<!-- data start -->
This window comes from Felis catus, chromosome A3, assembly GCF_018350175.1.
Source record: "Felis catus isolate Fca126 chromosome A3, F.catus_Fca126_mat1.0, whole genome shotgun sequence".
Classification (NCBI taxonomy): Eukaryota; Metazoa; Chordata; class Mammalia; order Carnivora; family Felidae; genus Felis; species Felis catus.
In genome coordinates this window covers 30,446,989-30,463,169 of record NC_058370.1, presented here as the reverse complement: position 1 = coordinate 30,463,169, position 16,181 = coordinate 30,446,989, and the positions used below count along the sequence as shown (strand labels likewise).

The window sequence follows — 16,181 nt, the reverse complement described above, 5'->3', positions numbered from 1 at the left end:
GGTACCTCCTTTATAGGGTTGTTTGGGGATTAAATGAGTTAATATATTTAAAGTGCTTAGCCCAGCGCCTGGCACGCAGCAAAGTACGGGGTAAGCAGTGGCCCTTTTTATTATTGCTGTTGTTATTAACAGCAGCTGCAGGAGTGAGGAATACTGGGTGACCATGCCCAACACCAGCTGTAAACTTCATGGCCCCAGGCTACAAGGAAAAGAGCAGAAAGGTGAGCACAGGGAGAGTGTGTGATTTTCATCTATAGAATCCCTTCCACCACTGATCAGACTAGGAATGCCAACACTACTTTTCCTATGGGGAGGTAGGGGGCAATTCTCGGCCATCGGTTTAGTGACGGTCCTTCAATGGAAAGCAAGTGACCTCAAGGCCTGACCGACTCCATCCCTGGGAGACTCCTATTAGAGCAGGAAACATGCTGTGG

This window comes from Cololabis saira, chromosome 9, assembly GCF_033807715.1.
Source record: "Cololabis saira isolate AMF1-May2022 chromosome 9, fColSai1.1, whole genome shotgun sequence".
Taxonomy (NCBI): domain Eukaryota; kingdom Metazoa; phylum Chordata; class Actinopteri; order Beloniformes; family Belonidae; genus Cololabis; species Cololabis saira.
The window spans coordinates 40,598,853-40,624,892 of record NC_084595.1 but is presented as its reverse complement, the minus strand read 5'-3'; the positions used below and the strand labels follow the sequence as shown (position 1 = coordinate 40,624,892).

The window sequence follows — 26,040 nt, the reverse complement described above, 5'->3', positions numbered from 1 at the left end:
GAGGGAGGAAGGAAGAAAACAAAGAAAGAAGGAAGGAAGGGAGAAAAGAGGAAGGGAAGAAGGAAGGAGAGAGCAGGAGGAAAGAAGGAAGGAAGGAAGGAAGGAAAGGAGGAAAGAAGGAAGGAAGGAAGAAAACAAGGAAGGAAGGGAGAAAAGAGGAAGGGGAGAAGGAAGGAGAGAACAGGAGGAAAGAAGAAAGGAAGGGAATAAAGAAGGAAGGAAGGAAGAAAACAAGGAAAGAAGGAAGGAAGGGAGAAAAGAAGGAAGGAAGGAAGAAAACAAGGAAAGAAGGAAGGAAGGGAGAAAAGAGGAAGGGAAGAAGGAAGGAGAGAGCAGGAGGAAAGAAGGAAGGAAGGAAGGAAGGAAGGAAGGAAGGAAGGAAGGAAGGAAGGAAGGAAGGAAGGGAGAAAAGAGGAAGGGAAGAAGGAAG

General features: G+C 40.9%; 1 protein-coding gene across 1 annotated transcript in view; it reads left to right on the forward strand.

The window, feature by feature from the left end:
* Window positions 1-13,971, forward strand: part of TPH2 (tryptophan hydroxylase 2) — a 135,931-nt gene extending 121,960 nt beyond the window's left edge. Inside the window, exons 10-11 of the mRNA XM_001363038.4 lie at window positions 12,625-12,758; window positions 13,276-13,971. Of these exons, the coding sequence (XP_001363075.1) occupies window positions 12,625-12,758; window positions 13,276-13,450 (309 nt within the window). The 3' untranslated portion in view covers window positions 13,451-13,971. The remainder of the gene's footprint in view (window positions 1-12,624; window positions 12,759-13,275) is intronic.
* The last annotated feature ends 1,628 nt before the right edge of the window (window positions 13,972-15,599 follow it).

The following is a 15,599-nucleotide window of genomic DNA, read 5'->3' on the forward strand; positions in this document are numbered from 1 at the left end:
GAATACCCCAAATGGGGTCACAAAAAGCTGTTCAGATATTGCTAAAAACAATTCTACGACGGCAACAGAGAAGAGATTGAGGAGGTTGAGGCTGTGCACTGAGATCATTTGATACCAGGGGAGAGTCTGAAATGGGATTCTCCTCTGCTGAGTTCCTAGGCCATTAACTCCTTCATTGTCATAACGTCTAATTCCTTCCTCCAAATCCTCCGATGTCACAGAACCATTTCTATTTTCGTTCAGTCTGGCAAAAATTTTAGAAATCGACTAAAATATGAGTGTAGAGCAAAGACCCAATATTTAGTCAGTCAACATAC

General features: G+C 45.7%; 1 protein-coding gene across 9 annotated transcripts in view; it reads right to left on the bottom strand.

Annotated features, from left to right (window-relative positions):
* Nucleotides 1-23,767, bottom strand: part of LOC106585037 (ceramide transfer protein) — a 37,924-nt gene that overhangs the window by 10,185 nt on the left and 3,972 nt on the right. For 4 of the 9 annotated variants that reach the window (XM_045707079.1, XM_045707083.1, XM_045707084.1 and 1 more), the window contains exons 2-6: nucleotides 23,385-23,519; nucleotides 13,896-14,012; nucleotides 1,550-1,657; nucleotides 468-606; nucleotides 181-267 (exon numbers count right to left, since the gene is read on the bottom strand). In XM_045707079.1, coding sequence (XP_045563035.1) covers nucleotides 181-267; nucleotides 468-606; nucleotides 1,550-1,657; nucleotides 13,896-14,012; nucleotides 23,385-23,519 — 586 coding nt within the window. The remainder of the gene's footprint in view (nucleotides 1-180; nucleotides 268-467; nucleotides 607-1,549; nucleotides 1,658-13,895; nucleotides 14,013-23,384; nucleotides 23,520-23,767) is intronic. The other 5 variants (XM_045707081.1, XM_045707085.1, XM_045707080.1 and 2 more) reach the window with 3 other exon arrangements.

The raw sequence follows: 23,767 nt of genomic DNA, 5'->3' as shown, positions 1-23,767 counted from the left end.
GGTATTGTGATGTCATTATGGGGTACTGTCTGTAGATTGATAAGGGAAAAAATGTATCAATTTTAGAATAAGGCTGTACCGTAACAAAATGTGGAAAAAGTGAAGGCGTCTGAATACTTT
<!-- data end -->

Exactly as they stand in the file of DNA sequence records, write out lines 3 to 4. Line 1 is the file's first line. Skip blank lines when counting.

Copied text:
Classification (NCBI taxonomy): Eukaryota; Metazoa; Chordata; class Mammalia; order Carnivora; family Felidae; genus Felis; species Felis catus.
In genome coordinates this window covers 30,446,989-30,463,169 of record NC_058370.1, presented here as the reverse complement: position 1 = coordinate 30,463,169, position 16,181 = coordinate 30,446,989, and the positions used below count along the sequence as shown (strand labels likewise).